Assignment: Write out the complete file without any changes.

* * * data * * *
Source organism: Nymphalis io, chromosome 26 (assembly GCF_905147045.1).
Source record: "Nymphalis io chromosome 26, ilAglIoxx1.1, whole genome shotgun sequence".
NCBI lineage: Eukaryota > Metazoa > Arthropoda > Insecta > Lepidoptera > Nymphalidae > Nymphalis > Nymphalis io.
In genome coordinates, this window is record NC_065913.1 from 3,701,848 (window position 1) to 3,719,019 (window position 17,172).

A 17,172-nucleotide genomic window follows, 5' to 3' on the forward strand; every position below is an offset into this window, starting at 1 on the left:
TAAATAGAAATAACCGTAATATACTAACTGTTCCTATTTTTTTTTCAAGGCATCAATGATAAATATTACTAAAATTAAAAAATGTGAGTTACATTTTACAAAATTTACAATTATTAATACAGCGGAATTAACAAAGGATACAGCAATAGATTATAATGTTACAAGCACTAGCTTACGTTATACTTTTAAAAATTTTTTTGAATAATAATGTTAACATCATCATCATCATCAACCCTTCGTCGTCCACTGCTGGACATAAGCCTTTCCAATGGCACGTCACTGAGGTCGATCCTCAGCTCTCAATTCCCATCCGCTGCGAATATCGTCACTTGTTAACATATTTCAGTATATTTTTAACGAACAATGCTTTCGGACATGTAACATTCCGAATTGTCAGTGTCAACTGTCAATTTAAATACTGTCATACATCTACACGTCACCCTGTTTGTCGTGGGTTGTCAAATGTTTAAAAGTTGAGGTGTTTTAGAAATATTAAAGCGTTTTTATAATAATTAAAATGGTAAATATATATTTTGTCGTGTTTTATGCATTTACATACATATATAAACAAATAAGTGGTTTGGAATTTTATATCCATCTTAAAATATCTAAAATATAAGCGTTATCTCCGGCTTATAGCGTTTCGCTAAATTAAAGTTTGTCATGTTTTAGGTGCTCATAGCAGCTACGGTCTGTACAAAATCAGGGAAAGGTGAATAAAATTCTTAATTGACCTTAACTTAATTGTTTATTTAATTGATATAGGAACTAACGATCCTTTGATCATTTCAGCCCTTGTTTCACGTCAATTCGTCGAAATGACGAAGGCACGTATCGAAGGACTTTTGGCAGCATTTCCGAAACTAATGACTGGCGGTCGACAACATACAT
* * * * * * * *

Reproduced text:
Source organism: Nymphalis io, chromosome 26 (assembly GCF_905147045.1).
Source record: "Nymphalis io chromosome 26, ilAglIoxx1.1, whole genome shotgun sequence".
NCBI lineage: Eukaryota > Metazoa > Arthropoda > Insecta > Lepidoptera > Nymphalidae > Nymphalis > Nymphalis io.
In genome coordinates, this window is record NC_065913.1 from 3,701,848 (window position 1) to 3,719,019 (window position 17,172).

A 17,172-nucleotide genomic window follows, 5' to 3' on the forward strand; every position below is an offset into this window, starting at 1 on the left:
TAAATAGAAATAACCGTAATATACTAACTGTTCCTATTTTTTTTTCAAGGCATCAATGATAAATATTACTAAAATTAAAAAATGTGAGTTACATTTTACAAAATTTACAATTATTAATACAGCGGAATTAACAAAGGATACAGCAATAGATTATAATGTTACAAGCACTAGCTTACGTTATACTTTTAAAAATTTTTTTGAATAATAATGTTAACATCATCATCATCATCAACCCTTCGTCGTCCACTGCTGGACATAAGCCTTTCCAATGGCACGTCACTGAGGTCGATCCTCAGCTCTCAATTCCCATCCGCTGCGAATATCGTCACTTGTTAACATATTTCAGTATATTTTTAACGAACAATGCTTTCGGACATGTAACATTCCGAATTGTCAGTGTCAACTGTCAATTTAAATACTGTCATACATCTACACGTCACCCTGTTTGTCGTGGGTTGTCAAATGTTTAAAAGTTGAGGTGTTTTAGAAATATTAAAGCGTTTTTATAATAATTAAAATGGTAAATATATATTTTGTCGTGTTTTATGCATTTACATACATATATAAACAAATAAGTGGTTTGGAATTTTATATCCATCTTAAAATATCTAAAATATAAGCGTTATCTCCGGCTTATAGCGTTTCGCTAAATTAAAGTTTGTCATGTTTTAGGTGCTCATAGCAGCTACGGTCTGTACAAAATCAGGGAAAGGTGAATAAAATTCTTAATTGACCTTAACTTAATTGTTTATTTAATTGATATAGGAACTAACGATCCTTTGATCATTTCAGCCCTTGTTTCACGTCAATTCGTCGAAATGACGAAGGCACGTATCGAAGGACTTTTGGCAGCATTTCCGAAACTAATGACTGGCGGTCGACAACATACAT